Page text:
The Digestive System
At its simplest, the digestive system is a tube running from mouth to anus. Its chief goal is to break down huge macromolecules (proteins, fats and starch), which cannot be absorbed intact, into smaller molecules (amino acids, fatty acids and glucose) that can be absorbed across the wall of the tube, and into the circulatory system for dissemination throughout the body.
Regions of the digestive system can be divided into two main parts: the alimentary tract and accessory organs. The alimentary tract of the digestive system is composed of the mouth, pharynx, esophagus, stomach, small and large intestines, rectum and anus. Associated with the alimentary tract are the following accessory organs: salivary glands, liver, gallbladder, and pancreas.
The alimentary tract is a musculomembraneous canal about 8.5 m in length. It extends from the oral cavity to the anus. It consists of the mouth, pharynx, esophagus, stomach, small intestine, and large intestine. The liver with gallbladder and pancreas are the large glands of the alimentary tract.
The first division of the alimentary tract is formed by the mouth. Important structures of the mouth are the teeth and the tongue, which is the organ of taste. The soft and hard palates and the salivary glands are also in the oral cavity.
From the mouth food passes through the pharynx to the esophagus and then to the stomach.
The stomach is a dilated portion of the alimentary canal. It is in the upper part of the abdomen under the diaphragm. It measures about 21-25 cm in length, 8-9 cm in its greatest diameter. It has a capacity of from 2.14 to 4.28 liters (l).
The small intestine is a thin-walled muscular tube about 6.5 metres long. It is located in the middle portion of the abdominal cavity. The small intestine is composed of the duodenum, jejunum and ileum.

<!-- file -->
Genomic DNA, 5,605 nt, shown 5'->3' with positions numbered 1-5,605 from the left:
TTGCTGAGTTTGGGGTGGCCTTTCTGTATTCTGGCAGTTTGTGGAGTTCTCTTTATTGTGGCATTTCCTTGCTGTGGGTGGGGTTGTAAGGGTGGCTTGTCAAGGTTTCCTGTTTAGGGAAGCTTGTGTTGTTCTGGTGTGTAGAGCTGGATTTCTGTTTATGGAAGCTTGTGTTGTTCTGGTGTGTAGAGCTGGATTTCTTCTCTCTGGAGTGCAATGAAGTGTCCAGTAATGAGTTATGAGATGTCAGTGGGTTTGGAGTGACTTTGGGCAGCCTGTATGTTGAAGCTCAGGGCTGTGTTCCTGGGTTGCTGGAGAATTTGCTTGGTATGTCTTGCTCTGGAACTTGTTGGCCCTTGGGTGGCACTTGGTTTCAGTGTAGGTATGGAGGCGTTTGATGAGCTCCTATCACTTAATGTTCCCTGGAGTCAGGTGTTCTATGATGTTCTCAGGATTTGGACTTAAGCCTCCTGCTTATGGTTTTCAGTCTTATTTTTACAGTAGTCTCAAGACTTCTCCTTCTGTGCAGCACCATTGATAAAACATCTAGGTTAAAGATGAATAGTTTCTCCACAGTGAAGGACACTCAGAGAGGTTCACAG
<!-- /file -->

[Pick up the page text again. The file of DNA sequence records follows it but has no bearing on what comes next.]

The large intestine is about 1.5 metres long. It is divided into caecum, colon, sigmoid colon and rectum.
The liver is the largest gland in the human body. It is in the right upper part of the abdominal cavity under the diaphragm. The weight of the liver is 1,500 g.
The gall bladder is a hollow sac lying on the lower surface of the liver.
The pancreas is a long thin gland lying behind the stomach.
proteins, fats and starch
be absorbed intact
amino acids, fatty acids and glucose
dissemination throughout the body
organ of taste
soft and hard palates
sigmoid colon ingestion
deciduous (primary) teeth
permanent (secondary) set
The mouth, or oral cavity, is the first part of the digestive tract. It is adapted to receive food by ingestion, break it into small particles by mastication, and mix it with saliva. The lips, cheeks, and palate form the boundaries. The oral cavity contains the teeth and tongue and receives the secretions from the salivary glands.
The lips and cheeks help hold food in the mouth and keep it in place for chewing. The lips contain numerous sensory receptors that are useful for judging the temperature and texture of foods.
The palate is the roof of the oral cavity. It separates the oral cavity from the nasal cavity. The anterior portion, the hard palate, is supported by bone. The posterior portion, the soft palate, is skeletal muscle and connective tissue. Posteriorly, the soft palate ends in a projection called the uvula. During swallowing, the soft palate and uvula move upward to direct food away from the nasal cavity and into the oropharynx.
The tongue manipulates food in the mouth and is used in speech. The surface is covered with papillae that provide friction and contain the taste buds.
A complete set of deciduous (primary) teeth contains 20 teeth. There are 32 teeth in a complete permanent (secondary) set. The shape of each tooth type corresponds to the way it handles food.